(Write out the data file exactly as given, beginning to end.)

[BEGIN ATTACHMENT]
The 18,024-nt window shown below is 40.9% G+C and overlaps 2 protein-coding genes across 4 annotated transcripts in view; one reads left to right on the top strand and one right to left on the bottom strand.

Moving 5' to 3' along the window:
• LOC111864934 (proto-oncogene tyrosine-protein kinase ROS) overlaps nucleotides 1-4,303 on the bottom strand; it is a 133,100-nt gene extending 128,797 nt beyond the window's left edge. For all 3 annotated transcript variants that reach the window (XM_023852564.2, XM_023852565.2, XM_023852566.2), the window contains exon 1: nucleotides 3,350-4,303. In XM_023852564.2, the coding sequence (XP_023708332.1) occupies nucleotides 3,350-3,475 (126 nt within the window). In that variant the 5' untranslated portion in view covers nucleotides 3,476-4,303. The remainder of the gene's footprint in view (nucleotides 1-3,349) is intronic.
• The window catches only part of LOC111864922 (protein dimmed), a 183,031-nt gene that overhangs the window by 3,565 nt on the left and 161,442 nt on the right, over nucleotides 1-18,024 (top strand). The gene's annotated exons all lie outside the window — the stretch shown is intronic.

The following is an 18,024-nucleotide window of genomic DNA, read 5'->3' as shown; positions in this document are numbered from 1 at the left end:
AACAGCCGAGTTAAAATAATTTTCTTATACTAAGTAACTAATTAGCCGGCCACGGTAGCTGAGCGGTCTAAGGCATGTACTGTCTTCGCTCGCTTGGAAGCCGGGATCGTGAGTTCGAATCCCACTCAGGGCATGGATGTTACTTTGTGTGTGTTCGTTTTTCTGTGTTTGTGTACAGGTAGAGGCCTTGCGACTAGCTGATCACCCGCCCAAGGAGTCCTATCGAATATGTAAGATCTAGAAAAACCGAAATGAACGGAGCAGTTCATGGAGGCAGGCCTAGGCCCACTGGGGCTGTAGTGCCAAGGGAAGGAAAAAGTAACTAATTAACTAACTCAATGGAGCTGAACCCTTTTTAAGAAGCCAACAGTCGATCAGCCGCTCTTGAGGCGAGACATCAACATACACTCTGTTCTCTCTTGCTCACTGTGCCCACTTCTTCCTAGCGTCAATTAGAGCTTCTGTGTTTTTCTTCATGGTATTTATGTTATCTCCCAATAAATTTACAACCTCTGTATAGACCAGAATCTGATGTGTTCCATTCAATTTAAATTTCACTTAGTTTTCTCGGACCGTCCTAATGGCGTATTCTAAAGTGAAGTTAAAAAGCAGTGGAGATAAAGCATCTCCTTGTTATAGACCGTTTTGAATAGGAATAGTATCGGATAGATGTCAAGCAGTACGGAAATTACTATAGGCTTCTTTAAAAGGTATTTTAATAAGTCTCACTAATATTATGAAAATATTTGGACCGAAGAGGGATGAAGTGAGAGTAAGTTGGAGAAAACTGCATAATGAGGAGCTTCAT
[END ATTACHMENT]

The 18,024-nt window shown below is 40.9% G+C and overlaps 2 protein-coding genes across 4 annotated transcripts in view; one reads left to right on the top strand and one right to left on the bottom strand.

Moving 5' to 3' along the window:
• LOC111864934 (proto-oncogene tyrosine-protein kinase ROS) overlaps nucleotides 1-4,303 on the bottom strand; it is a 133,100-nt gene extending 128,797 nt beyond the window's left edge. For all 3 annotated transcript variants that reach the window (XM_023852564.2, XM_023852565.2, XM_023852566.2), the window contains exon 1: nucleotides 3,350-4,303. In XM_023852564.2, the coding sequence (XP_023708332.1) occupies nucleotides 3,350-3,475 (126 nt within the window). In that variant the 5' untranslated portion in view covers nucleotides 3,476-4,303. The remainder of the gene's footprint in view (nucleotides 1-3,349) is intronic.
• The window catches only part of LOC111864922 (protein dimmed), a 183,031-nt gene that overhangs the window by 3,565 nt on the left and 161,442 nt on the right, over nucleotides 1-18,024 (top strand). The gene's annotated exons all lie outside the window — the stretch shown is intronic.

The following is an 18,024-nucleotide window of genomic DNA, read 5'->3' as shown; positions in this document are numbered from 1 at the left end:
AACAGCCGAGTTAAAATAATTTTCTTATACTAAGTAACTAATTAGCCGGCCACGGTAGCTGAGCGGTCTAAGGCATGTACTGTCTTCGCTCGCTTGGAAGCCGGGATCGTGAGTTCGAATCCCACTCAGGGCATGGATGTTACTTTGTGTGTGTTCGTTTTTCTGTGTTTGTGTACAGGTAGAGGCCTTGCGACTAGCTGATCACCCGCCCAAGGAGTCCTATCGAATATGTAAGATCTAGAAAAACCGAAATGAACGGAGCAGTTCATGGAGGCAGGCCTAGGCCCACTGGGGCTGTAGTGCCAAGGGAAGGAAAAAGTAACTAATTAACTAACTCAATGGAGCTGAACCCTTTTTAAGAAGCCAACAGTCGATCAGCCGCTCTTGAGGCGAGACATCAACATACACTCTGTTCTCTCTTGCTCACTGTGCCCACTTCTTCCTAGCGTCAATTAGAGCTTCTGTGTTTTTCTTCATGGTATTTATGTTATCTCCCAATAAATTTACAACCTCTGTATAGACCAGAATCTGATGTGTTCCATTCAATTTAAATTTCACTTAGTTTTCTCGGACCGTCCTAATGGCGTATTCTAAAGTGAAGTTAAAAAGCAGTGGAGATAAAGCATCTCCTTGTTATAGACCGTTTTGAATAGGAATAGTATCGGATAGATGTCAAGCAGTACGGAAATTACTATAGGCTTCTTTAAAAGGTATTTTAATAAGTCTCACTAATATTATGAAAATATTTGGACCGAAGAGGGATGAAGTGAGAGTAAGTTGGAGAAAACTGCATAATGAGGAGCTTCAT